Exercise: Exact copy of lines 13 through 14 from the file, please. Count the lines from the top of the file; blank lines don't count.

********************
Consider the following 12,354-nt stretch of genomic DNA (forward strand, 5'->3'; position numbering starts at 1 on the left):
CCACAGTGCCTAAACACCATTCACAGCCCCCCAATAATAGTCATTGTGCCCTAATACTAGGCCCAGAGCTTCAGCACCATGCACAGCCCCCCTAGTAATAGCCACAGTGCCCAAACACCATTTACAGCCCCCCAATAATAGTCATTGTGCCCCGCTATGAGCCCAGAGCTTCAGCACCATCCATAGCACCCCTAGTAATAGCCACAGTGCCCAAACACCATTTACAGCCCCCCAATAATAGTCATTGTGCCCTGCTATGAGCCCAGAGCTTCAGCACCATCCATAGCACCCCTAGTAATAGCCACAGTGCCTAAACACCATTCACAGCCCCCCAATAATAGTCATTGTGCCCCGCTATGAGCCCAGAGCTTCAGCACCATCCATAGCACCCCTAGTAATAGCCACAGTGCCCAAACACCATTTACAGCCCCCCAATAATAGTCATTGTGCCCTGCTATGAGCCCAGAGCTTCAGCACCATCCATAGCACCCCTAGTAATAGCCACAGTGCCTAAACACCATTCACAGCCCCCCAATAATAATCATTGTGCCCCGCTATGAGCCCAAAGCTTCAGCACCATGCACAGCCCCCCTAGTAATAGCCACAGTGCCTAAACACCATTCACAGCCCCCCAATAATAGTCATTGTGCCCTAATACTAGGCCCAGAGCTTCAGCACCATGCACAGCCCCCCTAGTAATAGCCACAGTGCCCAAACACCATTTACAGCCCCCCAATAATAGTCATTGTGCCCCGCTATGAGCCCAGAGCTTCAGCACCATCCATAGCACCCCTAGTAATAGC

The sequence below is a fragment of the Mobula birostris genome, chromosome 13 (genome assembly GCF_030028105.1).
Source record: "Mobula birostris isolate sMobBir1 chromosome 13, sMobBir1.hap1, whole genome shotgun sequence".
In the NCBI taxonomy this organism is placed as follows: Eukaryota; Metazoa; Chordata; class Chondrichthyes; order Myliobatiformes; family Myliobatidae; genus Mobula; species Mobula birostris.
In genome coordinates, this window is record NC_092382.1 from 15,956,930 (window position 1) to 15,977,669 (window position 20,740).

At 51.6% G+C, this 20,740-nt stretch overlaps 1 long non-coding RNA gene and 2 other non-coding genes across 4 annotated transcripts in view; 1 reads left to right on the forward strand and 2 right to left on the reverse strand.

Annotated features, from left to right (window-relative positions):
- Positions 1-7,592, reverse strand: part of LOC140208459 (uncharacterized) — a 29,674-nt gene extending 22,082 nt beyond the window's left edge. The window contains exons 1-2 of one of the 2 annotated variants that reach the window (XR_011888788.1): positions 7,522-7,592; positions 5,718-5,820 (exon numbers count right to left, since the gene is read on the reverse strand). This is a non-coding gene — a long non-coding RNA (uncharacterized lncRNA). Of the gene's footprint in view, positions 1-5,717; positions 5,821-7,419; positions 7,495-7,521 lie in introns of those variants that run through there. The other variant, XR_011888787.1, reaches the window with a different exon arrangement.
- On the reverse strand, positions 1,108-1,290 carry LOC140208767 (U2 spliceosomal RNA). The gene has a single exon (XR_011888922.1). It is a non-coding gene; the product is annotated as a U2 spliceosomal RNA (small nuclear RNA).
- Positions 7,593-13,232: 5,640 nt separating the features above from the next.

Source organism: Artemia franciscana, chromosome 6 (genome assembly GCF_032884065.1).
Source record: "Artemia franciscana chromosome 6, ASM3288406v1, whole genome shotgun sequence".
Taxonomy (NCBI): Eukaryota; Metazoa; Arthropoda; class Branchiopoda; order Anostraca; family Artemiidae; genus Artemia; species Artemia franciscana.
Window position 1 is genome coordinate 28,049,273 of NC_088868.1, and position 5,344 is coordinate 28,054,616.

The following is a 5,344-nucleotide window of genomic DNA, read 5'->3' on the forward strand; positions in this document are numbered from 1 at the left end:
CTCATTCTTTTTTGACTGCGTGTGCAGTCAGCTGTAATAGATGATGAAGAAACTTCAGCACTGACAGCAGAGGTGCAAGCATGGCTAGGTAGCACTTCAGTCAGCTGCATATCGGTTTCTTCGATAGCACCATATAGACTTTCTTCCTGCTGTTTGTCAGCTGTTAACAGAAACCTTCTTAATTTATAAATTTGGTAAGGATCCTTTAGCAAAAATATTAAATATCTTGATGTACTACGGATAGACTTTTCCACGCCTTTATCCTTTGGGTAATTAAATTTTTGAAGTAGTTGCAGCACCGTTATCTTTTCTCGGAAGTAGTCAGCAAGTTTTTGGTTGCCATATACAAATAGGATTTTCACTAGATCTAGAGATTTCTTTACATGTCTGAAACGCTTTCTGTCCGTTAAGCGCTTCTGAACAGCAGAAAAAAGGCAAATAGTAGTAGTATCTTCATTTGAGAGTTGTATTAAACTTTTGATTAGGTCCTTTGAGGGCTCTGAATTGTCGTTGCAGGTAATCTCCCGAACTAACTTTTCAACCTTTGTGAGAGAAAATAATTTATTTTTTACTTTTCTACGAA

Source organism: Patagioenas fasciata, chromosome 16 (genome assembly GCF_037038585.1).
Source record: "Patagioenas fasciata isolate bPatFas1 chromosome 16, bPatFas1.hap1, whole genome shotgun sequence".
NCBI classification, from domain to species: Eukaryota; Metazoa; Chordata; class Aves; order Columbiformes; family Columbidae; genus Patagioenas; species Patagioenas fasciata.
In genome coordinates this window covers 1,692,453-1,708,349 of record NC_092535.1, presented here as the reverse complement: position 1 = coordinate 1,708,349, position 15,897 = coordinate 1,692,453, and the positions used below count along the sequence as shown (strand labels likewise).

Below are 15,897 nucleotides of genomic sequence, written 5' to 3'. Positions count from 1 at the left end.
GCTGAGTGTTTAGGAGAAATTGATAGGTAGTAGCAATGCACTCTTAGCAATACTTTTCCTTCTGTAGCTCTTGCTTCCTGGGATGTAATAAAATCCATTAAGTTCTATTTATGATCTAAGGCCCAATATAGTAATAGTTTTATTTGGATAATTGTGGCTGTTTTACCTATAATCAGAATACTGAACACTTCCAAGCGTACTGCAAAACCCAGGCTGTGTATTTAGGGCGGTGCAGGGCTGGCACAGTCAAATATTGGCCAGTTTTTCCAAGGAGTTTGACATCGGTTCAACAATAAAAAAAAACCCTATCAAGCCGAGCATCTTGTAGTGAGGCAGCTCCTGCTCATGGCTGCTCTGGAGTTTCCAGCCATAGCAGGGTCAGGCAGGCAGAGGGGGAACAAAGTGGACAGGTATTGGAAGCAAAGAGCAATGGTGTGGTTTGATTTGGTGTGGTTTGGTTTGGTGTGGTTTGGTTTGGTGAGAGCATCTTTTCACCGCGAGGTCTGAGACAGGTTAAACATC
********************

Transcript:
Source record: "Artemia franciscana chromosome 6, ASM3288406v1, whole genome shotgun sequence".
Taxonomy (NCBI): Eukaryota; Metazoa; Arthropoda; class Branchiopoda; order Anostraca; family Artemiidae; genus Artemia; species Artemia franciscana.